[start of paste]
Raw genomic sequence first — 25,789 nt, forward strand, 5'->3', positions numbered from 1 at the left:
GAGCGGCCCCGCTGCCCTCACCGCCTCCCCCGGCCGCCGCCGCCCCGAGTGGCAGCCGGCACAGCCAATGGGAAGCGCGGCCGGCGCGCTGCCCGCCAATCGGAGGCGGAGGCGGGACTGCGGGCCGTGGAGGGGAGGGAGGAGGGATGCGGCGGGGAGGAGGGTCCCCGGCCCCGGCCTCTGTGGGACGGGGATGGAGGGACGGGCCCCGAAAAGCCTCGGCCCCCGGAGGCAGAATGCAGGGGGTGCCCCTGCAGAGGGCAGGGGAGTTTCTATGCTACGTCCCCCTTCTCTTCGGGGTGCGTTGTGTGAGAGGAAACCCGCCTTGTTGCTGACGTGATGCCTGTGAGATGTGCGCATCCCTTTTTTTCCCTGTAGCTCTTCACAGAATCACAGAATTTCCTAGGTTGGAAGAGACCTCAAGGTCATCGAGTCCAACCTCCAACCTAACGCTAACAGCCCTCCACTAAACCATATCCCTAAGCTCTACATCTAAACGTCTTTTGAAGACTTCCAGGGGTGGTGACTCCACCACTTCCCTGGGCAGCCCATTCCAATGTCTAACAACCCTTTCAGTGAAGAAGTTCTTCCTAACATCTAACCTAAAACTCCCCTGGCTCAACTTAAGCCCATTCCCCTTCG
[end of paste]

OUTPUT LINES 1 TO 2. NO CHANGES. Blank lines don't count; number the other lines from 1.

Raw genomic sequence first — 25,789 nt, forward strand, 5'->3', positions numbered from 1 at the left:
GAGCGGCCCCGCTGCCCTCACCGCCTCCCCCGGCCGCCGCCGCCCCGAGTGGCAGCCGGCACAGCCAATGGGAAGCGCGGCCGGCGCGCTGCCCGCCAATCGGAGGCGGAGGCGGGACTGCGGGCCGTGGAGGGGAGGGAGGAGGGATGCGGCGGGGAGGAGGGTCCCCGGCCCCGGCCTCTGTGGGACGGGGATGGAGGGACGGGCCCCGAAAAGCCTCGGCCCCCGGAGGCAGAATGCAGGGGGTGCCCCTGCAGAGGGCAGGGGAGTTTCTATGCTACGTCCCCCTTCTCTTCGGGGTGCGTTGTGTGAGAGGAAACCCGCCTTGTTGCTGACGTGATGCCTGTGAGATGTGCGCATCCCTTTTTTTCCCTGTAGCTCTTCACAGAATCACAGAATTTCCTAGGTTGGAAGAGACCTCAAGGTCATCGAGTCCAACCTCCAACCTAACGCTAACAGCCCTCCACTAAACCATATCCCTAAGCTCTACATCTAAACGTCTTTTGAAGACTTCCAGGGGTGGTGACTCCACCACTTCCCTGGGCAGCCCATTCCAATGTCTAACAACCCTTTCAGTGAAGAAGTTCTTCCTAACATCTAACCTAAAACTCCCCTGGCTCAACTTAAGCCCATTCCCCTTCG